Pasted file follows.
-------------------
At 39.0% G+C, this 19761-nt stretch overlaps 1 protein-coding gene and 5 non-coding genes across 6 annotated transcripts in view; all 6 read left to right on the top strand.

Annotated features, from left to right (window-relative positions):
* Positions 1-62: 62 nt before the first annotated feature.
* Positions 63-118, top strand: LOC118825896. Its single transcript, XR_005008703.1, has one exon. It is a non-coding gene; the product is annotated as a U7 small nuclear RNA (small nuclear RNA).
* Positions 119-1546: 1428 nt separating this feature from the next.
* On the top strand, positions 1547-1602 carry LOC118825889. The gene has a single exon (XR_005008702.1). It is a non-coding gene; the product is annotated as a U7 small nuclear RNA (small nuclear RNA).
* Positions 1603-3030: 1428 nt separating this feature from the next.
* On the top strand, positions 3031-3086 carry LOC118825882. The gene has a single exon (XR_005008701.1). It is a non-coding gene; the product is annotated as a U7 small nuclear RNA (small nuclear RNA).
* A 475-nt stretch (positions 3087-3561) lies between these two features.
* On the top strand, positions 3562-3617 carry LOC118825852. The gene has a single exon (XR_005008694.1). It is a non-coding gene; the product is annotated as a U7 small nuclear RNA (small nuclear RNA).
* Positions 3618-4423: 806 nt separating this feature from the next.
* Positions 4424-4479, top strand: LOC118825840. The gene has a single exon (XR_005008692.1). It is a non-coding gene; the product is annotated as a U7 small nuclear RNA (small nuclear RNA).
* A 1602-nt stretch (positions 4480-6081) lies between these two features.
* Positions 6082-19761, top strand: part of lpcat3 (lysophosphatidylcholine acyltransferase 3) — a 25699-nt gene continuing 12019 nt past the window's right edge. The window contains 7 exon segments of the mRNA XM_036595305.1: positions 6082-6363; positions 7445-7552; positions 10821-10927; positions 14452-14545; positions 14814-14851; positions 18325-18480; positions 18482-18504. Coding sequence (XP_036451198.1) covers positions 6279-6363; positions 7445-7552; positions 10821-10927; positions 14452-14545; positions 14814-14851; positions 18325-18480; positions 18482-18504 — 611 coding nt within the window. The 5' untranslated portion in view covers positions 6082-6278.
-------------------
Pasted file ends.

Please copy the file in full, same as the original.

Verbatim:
At 39.0% G+C, this 19761-nt stretch overlaps 1 protein-coding gene and 5 non-coding genes across 6 annotated transcripts in view; all 6 read left to right on the top strand.

Annotated features, from left to right (window-relative positions):
* Positions 1-62: 62 nt before the first annotated feature.
* Positions 63-118, top strand: LOC118825896. Its single transcript, XR_005008703.1, has one exon. It is a non-coding gene; the product is annotated as a U7 small nuclear RNA (small nuclear RNA).
* Positions 119-1546: 1428 nt separating this feature from the next.
* On the top strand, positions 1547-1602 carry LOC118825889. The gene has a single exon (XR_005008702.1). It is a non-coding gene; the product is annotated as a U7 small nuclear RNA (small nuclear RNA).
* Positions 1603-3030: 1428 nt separating this feature from the next.
* On the top strand, positions 3031-3086 carry LOC118825882. The gene has a single exon (XR_005008701.1). It is a non-coding gene; the product is annotated as a U7 small nuclear RNA (small nuclear RNA).
* A 475-nt stretch (positions 3087-3561) lies between these two features.
* On the top strand, positions 3562-3617 carry LOC118825852. The gene has a single exon (XR_005008694.1). It is a non-coding gene; the product is annotated as a U7 small nuclear RNA (small nuclear RNA).
* Positions 3618-4423: 806 nt separating this feature from the next.
* Positions 4424-4479, top strand: LOC118825840. The gene has a single exon (XR_005008692.1). It is a non-coding gene; the product is annotated as a U7 small nuclear RNA (small nuclear RNA).
* A 1602-nt stretch (positions 4480-6081) lies between these two features.
* Positions 6082-19761, top strand: part of lpcat3 (lysophosphatidylcholine acyltransferase 3) — a 25699-nt gene continuing 12019 nt past the window's right edge. The window contains 7 exon segments of the mRNA XM_036595305.1: positions 6082-6363; positions 7445-7552; positions 10821-10927; positions 14452-14545; positions 14814-14851; positions 18325-18480; positions 18482-18504. Coding sequence (XP_036451198.1) covers positions 6279-6363; positions 7445-7552; positions 10821-10927; positions 14452-14545; positions 14814-14851; positions 18325-18480; positions 18482-18504 — 611 coding nt within the window. The 5' untranslated portion in view covers positions 6082-6278.